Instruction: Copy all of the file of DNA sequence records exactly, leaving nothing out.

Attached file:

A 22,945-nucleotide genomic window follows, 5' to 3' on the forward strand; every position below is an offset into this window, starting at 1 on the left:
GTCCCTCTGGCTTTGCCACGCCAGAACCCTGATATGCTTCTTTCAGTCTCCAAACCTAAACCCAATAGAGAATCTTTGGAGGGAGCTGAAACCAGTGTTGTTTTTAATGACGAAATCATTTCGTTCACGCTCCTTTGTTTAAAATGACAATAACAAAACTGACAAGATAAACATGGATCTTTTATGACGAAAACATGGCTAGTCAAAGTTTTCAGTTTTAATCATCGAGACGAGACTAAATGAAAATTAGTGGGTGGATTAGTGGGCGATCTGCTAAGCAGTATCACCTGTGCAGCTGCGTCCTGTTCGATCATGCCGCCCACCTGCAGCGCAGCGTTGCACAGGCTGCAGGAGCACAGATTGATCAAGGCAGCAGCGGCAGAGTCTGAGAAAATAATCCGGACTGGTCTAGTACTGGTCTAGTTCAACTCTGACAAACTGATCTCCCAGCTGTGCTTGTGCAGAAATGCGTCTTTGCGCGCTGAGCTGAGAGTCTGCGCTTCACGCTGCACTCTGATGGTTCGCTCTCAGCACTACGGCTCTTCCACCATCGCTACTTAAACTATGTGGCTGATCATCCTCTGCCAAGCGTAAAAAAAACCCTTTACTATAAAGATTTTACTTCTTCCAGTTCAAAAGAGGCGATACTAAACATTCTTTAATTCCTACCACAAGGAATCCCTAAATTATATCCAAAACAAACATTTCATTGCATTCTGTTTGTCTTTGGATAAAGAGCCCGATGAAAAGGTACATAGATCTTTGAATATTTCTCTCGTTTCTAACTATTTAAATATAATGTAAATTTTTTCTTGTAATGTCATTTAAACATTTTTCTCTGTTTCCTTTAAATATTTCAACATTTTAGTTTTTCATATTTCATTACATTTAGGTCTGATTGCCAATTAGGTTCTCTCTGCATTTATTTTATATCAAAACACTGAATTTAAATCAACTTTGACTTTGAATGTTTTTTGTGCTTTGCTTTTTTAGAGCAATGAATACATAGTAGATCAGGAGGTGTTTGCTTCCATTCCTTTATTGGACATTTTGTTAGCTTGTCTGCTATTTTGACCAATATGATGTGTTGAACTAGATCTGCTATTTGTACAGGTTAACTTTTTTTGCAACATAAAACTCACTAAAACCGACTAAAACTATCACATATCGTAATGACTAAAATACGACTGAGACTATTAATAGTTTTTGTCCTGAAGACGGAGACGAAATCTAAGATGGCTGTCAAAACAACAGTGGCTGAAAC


A 22,945-nucleotide genomic window follows, 5' to 3' on the forward strand; every position below is an offset into this window, starting at 1 on the left:
GTCCCTCTGGCTTTGCCACGCCAGAACCCTGATATGCTTCTTTCAGTCTCCAAACCTAAACCCAATAGAGAATCTTTGGAGGGAGCTGAAACCAGTGTTGTTTTTAATGACGAAATCATTTCGTTCACGCTCCTTTGTTTAAAATGACAATAACAAAACTGACAAGATAAACATGGATCTTTTATGACGAAAACATGGCTAGTCAAAGTTTTCAGTTTTAATCATCGAGACGAGACTAAATGAAAATTAGTGGGTGGATTAGTGGGCGATCTGCTAAGCAGTATCACCTGTGCAGCTGCGTCCTGTTCGATCATGCCGCCCACCTGCAGCGCAGCGTTGCACAGGCTGCAGGAGCACAGATTGATCAAGGCAGCAGCGGCAGAGTCTGAGAAAATAATCCGGACTGGTCTAGTACTGGTCTAGTTCAACTCTGACAAACTGATCTCCCAGCTGTGCTTGTGCAGAAATGCGTCTTTGCGCGCTGAGCTGAGAGTCTGCGCTTCACGCTGCACTCTGATGGTTCGCTCTCAGCACTACGGCTCTTCCACCATCGCTACTTAAACTATGTGGCTGATCATCCTCTGCCAAGCGTAAAAAAAACCCTTTACTATAAAGATTTTACTTCTTCCAGTTCAAAAGAGGCGATACTAAACATTCTTTAATTCCTACCACAAGGAATCCCTAAATTATATCCAAAACAAACATTTCATTGCATTCTGTTTGTCTTTGGATAAAGAGCCCGATGAAAAGGTACATAGATCTTTGAATATTTCTCTCGTTTCTAACTATTTAAATATAATGTAAATTTTTTCTTGTAATGTCATTTAAACATTTTTCTCTGTTTCCTTTAAATATTTCAACATTTTAGTTTTTCATATTTCATTACATTTAGGTCTGATTGCCAATTAGGTTCTCTCTGCATTTATTTTATATCAAAACACTGAATTTAAATCAACTTTGACTTTGAATGTTTTTTGTGCTTTGCTTTTTTAGAGCAATGAATACATAGTAGATCAGGAGGTGTTTGCTTCCATTCCTTTATTGGACATTTTGTTAGCTTGTCTGCTATTTTGACCAATATGATGTGTTGAACTAGATCTGCTATTTGTACAGGTTAACTTTTTTTGCAACATAAAACTCACTAAAACCGACTAAAACTATCACATATCGTAATGACTAAAATACGACTGAGACTATTAATAGTTTTTGTCCTGAAGACGGAGACGAAATCTAAGATGGCTGTCAAAACAACAGTGGCTGAAAC